Thursday, June 29, 2017

Wednesday, June 28, 2017

The Secret Behind the Vision

Chevlei Moshiach - the birthpangs of Moshiach - from the Holocaust until now.

The vision of the Lubavitcher Rebbe ;  the secrets behind his global mission to bring the Redemption, and why it is taking so long; our obligation to teach the nations.; the millions of ''Noahides'' in the world now.

Rabbi Alon Anava

The Living Waters of Miriam

"The congregation had no water, so they ganged up against Moshe and Aharon..." [Chukat 20:2]

Water assists the digestive system to break down food, and the water within the bloodstream carries those nutrients to all parts of the body.  This represents the mission of all Jewish women: to bring the well of living water - Torah - to nourish all segments of the Jewish people, even those who totally lack knowledge of it.  Thus we find that, while still in Egypt, Miriam devoted herself to small children, and her heroic efforts led to the annulment of Pharoah's decree against children.  Consequently, it was in her merit that the well water came, since water represents the universal dissemination of Torah.

Thus, when a mother, sister or teacher educates a child, we witness the modern-day "living waters of Miriam" sustaining the Jewish people in exile, making it possible to go peacefully throughout our current "sojourn" in the "desert" of exile.

In addition to providing water to drink, Miriam's well also made it possible for the mitzvah of taharas hamishpachah [family purity] to be fulfilled.  There was no other source of water in the desert, so Miriam's well served as a mikvah, enabling children to be born throughout the forty years.

The custom of drawing water on Motzei Shabbat [to draw from the well of Miriam] is cited in the Alter Rebbe's Shulchan Aruch.  This appears to suggest that it is applicable today; however, this was not a custom practiced in the House of the Chabad Rebbeim.  In any case, it certainly applies to all of us spiritually: studying this law about Miriam's well influences the whole week, that it may be a healthy week in both spiritual and physical terms.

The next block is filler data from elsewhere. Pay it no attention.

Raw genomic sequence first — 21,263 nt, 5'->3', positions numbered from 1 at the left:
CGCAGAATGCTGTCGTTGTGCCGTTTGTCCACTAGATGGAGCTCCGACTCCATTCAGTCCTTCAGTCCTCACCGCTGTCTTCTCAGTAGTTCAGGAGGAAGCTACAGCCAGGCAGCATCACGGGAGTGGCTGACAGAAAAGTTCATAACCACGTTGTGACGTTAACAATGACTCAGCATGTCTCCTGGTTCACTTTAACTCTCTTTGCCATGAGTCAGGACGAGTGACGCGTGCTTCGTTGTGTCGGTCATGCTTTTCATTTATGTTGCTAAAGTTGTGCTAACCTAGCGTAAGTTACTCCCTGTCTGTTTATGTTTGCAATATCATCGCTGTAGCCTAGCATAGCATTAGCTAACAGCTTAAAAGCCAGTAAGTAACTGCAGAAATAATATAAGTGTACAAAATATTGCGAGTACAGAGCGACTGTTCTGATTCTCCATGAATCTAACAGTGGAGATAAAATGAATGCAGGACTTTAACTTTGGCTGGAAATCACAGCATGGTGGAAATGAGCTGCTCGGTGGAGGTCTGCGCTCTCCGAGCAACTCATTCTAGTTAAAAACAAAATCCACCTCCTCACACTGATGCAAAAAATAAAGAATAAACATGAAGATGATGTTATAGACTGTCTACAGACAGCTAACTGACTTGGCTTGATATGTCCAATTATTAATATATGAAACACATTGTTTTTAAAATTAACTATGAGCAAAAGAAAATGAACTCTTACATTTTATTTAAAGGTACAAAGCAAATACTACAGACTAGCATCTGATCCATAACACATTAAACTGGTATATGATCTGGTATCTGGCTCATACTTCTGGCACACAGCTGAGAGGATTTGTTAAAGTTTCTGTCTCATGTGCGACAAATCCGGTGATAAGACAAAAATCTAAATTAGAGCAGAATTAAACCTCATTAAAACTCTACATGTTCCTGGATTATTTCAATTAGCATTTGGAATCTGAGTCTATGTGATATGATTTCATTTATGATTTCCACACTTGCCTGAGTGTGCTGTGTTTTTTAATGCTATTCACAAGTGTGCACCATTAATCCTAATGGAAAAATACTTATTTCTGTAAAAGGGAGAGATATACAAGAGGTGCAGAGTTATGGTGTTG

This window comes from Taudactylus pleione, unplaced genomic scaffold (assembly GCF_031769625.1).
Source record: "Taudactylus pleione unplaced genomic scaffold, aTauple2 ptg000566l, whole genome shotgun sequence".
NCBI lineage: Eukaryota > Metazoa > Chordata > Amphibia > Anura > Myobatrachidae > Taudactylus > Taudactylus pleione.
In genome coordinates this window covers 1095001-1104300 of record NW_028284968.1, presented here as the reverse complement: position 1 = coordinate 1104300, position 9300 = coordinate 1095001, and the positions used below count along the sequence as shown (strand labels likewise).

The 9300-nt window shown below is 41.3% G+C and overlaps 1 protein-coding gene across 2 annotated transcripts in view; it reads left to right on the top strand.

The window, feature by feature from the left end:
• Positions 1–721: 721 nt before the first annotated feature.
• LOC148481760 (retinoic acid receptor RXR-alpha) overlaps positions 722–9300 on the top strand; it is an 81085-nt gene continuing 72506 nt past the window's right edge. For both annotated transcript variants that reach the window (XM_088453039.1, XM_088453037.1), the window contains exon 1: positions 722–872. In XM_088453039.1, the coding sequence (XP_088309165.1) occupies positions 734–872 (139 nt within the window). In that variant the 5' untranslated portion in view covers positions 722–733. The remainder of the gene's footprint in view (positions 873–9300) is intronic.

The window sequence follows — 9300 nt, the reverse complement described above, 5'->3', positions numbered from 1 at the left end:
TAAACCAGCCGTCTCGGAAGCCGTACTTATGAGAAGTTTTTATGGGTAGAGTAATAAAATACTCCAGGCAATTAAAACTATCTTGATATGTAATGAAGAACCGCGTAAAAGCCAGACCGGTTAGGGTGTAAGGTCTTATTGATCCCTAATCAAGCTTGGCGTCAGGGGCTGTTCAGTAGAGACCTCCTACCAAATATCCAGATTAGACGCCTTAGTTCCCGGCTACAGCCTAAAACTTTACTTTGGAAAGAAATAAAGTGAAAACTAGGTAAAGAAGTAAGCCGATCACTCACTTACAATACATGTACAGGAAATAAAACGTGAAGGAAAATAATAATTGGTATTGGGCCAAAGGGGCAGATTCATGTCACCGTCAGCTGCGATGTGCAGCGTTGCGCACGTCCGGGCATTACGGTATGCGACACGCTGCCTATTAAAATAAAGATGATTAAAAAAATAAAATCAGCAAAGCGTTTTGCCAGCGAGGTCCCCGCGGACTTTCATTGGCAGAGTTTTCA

Source: Gutnick Chumash: Based on various Sichos of the Lubavitcher Rebbe

Tuesday, June 27, 2017

Chukat: The Death of a Tzadik

Art Laurence Amelie

Source: Rav Kook Torah

As the Israelites neared the end of their forty-year trek in the wilderness, they lost two great leaders, Miriam and Aaron. While a tremendous loss for the nation, their passing had a hidden spiritual benefit.

The Torah informs us of Miriam's death immediately after enumerating the laws of the Parah Adumah, the red heifer whose ashes were used for purification. The Talmudic sages already wondered what connection there might be between Miriam's death and the Parah Adumah :

"Why is the death of Miriam juxtaposed to the laws of the Parah Adumah? This teaches that just as the Parah Adumah brings atonement, so too, the death of the righteous brings atonement." [Mo'ed Katan 28a]

While this connection between Miriam and the Parah Adumah is well-known, the continuation of the same Talmudic statement, concerning the death of Aaron, is less so.

"And why is the death of Aaron juxtaposed to [the mention of] the priestly clothes? This teaches that just as the priestly clothes bring atonement, so too, the death of the righteous brings atonement."

In what way does the death of tzaddikim atone for the people? And why does the Talmud infer this lesson from both the Parah Adumah and the priestly clothes?

Larger Than Life